Updating a Classic
By Eric Pooley

(FORTUNE Magazine) - Like any great magazine, this one is always evolving. Most often the changes are subtle, sometimes even imperceptible, but as you make your way through this issue of FORTUNE, you'll notice a few more innovations than usual. We have refined the look of the departments in both the front and back of the book--First, Investing, and Business Life--with an eye toward making the entire magazine more useful, more readable, and much easier to navigate. And on the pages after First, we've created a new section called Dispatches, featuring sharp business reports from around the world. (You'll find four strong ones in this issue, starting on page 41 with Peter Elkind and Bethany McLean's file from the Enron trial in Houston.)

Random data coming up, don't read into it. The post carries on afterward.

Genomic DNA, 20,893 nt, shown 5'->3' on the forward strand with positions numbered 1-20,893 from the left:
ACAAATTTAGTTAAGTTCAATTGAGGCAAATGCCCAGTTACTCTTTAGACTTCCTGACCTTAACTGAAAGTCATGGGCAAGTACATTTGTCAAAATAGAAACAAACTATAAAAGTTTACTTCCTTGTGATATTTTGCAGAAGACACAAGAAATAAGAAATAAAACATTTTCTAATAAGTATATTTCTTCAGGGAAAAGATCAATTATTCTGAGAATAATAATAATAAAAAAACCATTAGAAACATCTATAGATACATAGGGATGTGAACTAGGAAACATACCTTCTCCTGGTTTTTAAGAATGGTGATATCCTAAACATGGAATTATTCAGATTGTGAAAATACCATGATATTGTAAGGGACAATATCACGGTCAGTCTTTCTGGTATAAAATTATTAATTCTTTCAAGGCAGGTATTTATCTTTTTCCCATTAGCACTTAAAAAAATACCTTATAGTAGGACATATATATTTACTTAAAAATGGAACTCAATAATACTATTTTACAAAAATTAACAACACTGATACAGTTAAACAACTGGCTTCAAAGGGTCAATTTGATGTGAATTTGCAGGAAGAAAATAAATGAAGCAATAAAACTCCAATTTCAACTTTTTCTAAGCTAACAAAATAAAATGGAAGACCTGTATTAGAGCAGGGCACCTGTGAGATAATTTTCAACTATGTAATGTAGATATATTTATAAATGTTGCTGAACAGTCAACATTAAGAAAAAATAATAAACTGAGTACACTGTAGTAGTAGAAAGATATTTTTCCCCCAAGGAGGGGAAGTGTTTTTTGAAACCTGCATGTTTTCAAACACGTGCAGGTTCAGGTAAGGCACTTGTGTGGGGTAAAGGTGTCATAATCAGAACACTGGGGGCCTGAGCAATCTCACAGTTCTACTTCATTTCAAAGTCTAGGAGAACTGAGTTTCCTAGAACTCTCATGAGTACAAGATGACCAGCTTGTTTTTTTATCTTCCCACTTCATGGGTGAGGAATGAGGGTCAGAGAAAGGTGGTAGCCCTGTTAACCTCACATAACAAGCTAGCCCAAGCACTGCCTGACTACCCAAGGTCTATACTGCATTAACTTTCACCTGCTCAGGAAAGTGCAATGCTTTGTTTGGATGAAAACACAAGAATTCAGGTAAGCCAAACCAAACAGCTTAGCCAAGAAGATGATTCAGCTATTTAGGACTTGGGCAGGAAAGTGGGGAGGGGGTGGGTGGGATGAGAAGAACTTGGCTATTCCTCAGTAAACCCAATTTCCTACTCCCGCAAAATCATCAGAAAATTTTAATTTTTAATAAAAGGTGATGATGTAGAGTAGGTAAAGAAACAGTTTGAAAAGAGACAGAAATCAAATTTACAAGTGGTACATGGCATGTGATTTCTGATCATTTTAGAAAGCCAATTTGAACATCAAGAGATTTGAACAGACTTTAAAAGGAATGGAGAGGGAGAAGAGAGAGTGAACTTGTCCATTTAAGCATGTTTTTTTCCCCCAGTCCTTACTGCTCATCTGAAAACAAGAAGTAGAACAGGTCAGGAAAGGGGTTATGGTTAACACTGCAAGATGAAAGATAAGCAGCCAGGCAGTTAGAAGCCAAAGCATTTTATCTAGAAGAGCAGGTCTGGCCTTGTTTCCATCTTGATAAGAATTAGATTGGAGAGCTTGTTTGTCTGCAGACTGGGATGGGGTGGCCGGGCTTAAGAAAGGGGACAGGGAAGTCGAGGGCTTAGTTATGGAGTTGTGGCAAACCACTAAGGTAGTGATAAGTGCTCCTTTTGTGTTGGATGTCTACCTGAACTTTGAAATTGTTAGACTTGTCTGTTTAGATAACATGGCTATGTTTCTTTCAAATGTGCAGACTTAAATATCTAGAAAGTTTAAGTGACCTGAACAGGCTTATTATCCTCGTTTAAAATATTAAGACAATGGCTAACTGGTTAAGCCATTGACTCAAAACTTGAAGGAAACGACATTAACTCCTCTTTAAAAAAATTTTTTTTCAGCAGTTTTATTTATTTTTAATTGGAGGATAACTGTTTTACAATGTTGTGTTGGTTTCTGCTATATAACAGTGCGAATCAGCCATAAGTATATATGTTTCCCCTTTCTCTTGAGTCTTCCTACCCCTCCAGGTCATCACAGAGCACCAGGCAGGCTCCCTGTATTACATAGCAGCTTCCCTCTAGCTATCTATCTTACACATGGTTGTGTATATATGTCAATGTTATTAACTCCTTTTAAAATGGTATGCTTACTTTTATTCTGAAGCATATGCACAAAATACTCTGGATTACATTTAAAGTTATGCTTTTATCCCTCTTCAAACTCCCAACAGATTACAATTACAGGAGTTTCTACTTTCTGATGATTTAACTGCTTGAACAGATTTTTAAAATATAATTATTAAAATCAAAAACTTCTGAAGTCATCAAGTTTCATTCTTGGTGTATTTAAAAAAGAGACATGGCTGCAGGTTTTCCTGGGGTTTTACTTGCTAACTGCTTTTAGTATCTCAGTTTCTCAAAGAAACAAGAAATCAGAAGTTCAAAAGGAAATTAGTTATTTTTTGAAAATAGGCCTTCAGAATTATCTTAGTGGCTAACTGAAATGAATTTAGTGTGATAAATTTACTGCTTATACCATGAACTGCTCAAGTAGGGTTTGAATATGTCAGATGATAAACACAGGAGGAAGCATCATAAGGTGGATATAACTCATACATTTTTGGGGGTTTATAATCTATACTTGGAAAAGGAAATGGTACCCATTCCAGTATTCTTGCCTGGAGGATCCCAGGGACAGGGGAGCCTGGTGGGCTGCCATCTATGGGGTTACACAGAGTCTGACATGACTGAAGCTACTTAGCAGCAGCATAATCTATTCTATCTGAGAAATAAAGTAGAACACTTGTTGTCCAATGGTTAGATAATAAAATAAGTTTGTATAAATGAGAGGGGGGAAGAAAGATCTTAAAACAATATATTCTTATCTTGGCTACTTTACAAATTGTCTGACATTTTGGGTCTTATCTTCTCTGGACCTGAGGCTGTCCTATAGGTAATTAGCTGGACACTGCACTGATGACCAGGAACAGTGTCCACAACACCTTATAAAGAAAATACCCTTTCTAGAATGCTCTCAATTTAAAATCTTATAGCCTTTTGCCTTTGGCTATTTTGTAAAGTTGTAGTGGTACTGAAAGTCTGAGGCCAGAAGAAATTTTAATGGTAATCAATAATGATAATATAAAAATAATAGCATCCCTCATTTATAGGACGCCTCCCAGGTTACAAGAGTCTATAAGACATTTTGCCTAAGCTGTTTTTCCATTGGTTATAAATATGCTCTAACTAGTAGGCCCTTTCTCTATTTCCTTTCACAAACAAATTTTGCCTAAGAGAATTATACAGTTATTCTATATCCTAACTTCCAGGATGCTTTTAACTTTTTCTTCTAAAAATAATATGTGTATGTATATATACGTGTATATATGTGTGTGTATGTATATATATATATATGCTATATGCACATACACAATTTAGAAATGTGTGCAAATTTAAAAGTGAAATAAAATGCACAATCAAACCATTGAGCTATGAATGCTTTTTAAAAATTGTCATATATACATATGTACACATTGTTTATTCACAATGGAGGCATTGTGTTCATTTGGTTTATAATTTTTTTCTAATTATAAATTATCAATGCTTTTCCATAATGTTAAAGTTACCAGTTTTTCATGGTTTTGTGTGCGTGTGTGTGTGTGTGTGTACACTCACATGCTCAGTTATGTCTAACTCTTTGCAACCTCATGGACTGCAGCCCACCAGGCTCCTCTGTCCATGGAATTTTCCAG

We don't think of this evolutionary process as a "redesign"--we didn't bring in a team of consultants, and we're not throwing any parties for ourselves--but it is a subtle updating of FORTUNE's basic look. It's intended to serve you, the reader, and to maintain the power and integrity of FORTUNE's content. The idea, says our design director, Robert Newman, is to "tie the components together typographically and visually, offer bold signposts to help readers get around, and present information in a wide variety of formats." Newman, who has been art director at both Real Simple and Entertainment Weekly, ran the project with a team of five designers--Ann Decker, Robert Dominguez, Kelly Peck, Linda Rubes, and Samuel Velasco. Together they came up with a look that's modern, yet classic FORTUNE. "We'd like to think," Newman says, "that even with the elements of this contemporary look, it's a design that the great writers, editors, and photographers of FORTUNE's past would feel comfortable with." I hope you'll feel comfortable with it too. Please let me know what you think.

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